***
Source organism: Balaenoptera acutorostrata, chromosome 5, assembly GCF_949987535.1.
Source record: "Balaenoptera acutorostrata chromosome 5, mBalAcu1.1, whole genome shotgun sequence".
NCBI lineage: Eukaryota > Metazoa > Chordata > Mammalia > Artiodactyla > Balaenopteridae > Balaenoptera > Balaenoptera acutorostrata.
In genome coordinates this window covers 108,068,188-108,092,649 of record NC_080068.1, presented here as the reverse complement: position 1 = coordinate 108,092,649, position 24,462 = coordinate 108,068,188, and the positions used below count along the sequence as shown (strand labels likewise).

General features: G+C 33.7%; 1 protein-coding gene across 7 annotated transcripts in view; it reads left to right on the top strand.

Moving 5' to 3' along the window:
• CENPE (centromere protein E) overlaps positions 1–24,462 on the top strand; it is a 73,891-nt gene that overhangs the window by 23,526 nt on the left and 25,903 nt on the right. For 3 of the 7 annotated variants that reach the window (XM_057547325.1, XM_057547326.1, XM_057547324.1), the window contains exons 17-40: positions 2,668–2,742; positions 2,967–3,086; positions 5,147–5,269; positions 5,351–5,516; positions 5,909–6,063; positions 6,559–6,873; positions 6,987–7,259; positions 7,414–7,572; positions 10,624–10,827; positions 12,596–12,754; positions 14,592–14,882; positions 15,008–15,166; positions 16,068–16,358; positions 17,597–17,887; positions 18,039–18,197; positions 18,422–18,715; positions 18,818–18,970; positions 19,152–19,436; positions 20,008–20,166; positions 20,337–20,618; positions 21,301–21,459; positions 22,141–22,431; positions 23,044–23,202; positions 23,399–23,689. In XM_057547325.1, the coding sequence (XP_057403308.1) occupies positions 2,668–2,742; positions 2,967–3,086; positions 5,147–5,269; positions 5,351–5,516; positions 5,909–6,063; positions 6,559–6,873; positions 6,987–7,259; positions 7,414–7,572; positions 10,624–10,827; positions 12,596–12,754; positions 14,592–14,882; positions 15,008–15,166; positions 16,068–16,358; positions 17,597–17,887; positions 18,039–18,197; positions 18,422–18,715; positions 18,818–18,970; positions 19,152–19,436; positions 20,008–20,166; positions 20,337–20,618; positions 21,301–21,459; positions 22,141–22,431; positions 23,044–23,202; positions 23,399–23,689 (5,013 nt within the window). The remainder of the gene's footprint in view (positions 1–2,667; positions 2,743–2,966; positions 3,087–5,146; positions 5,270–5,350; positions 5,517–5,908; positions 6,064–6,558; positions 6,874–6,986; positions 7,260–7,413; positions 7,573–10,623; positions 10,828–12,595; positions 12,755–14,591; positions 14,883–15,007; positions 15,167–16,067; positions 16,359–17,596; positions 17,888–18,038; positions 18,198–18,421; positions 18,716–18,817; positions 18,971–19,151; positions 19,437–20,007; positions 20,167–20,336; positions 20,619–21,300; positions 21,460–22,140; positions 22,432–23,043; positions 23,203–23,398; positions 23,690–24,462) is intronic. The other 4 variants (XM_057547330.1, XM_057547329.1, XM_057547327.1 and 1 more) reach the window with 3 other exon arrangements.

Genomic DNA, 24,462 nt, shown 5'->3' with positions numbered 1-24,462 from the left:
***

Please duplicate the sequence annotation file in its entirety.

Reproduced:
Source organism: Balaenoptera acutorostrata, chromosome 5, assembly GCF_949987535.1.
Source record: "Balaenoptera acutorostrata chromosome 5, mBalAcu1.1, whole genome shotgun sequence".
NCBI lineage: Eukaryota > Metazoa > Chordata > Mammalia > Artiodactyla > Balaenopteridae > Balaenoptera > Balaenoptera acutorostrata.
In genome coordinates this window covers 108,068,188-108,092,649 of record NC_080068.1, presented here as the reverse complement: position 1 = coordinate 108,092,649, position 24,462 = coordinate 108,068,188, and the positions used below count along the sequence as shown (strand labels likewise).

General features: G+C 33.7%; 1 protein-coding gene across 7 annotated transcripts in view; it reads left to right on the top strand.

Moving 5' to 3' along the window:
• CENPE (centromere protein E) overlaps positions 1–24,462 on the top strand; it is a 73,891-nt gene that overhangs the window by 23,526 nt on the left and 25,903 nt on the right. For 3 of the 7 annotated variants that reach the window (XM_057547325.1, XM_057547326.1, XM_057547324.1), the window contains exons 17-40: positions 2,668–2,742; positions 2,967–3,086; positions 5,147–5,269; positions 5,351–5,516; positions 5,909–6,063; positions 6,559–6,873; positions 6,987–7,259; positions 7,414–7,572; positions 10,624–10,827; positions 12,596–12,754; positions 14,592–14,882; positions 15,008–15,166; positions 16,068–16,358; positions 17,597–17,887; positions 18,039–18,197; positions 18,422–18,715; positions 18,818–18,970; positions 19,152–19,436; positions 20,008–20,166; positions 20,337–20,618; positions 21,301–21,459; positions 22,141–22,431; positions 23,044–23,202; positions 23,399–23,689. In XM_057547325.1, the coding sequence (XP_057403308.1) occupies positions 2,668–2,742; positions 2,967–3,086; positions 5,147–5,269; positions 5,351–5,516; positions 5,909–6,063; positions 6,559–6,873; positions 6,987–7,259; positions 7,414–7,572; positions 10,624–10,827; positions 12,596–12,754; positions 14,592–14,882; positions 15,008–15,166; positions 16,068–16,358; positions 17,597–17,887; positions 18,039–18,197; positions 18,422–18,715; positions 18,818–18,970; positions 19,152–19,436; positions 20,008–20,166; positions 20,337–20,618; positions 21,301–21,459; positions 22,141–22,431; positions 23,044–23,202; positions 23,399–23,689 (5,013 nt within the window). The remainder of the gene's footprint in view (positions 1–2,667; positions 2,743–2,966; positions 3,087–5,146; positions 5,270–5,350; positions 5,517–5,908; positions 6,064–6,558; positions 6,874–6,986; positions 7,260–7,413; positions 7,573–10,623; positions 10,828–12,595; positions 12,755–14,591; positions 14,883–15,007; positions 15,167–16,067; positions 16,359–17,596; positions 17,888–18,038; positions 18,198–18,421; positions 18,716–18,817; positions 18,971–19,151; positions 19,437–20,007; positions 20,167–20,336; positions 20,619–21,300; positions 21,460–22,140; positions 22,432–23,043; positions 23,203–23,398; positions 23,690–24,462) is intronic. The other 4 variants (XM_057547330.1, XM_057547329.1, XM_057547327.1 and 1 more) reach the window with 3 other exon arrangements.

Genomic DNA, 24,462 nt, shown 5'->3' with positions numbered 1-24,462 from the left: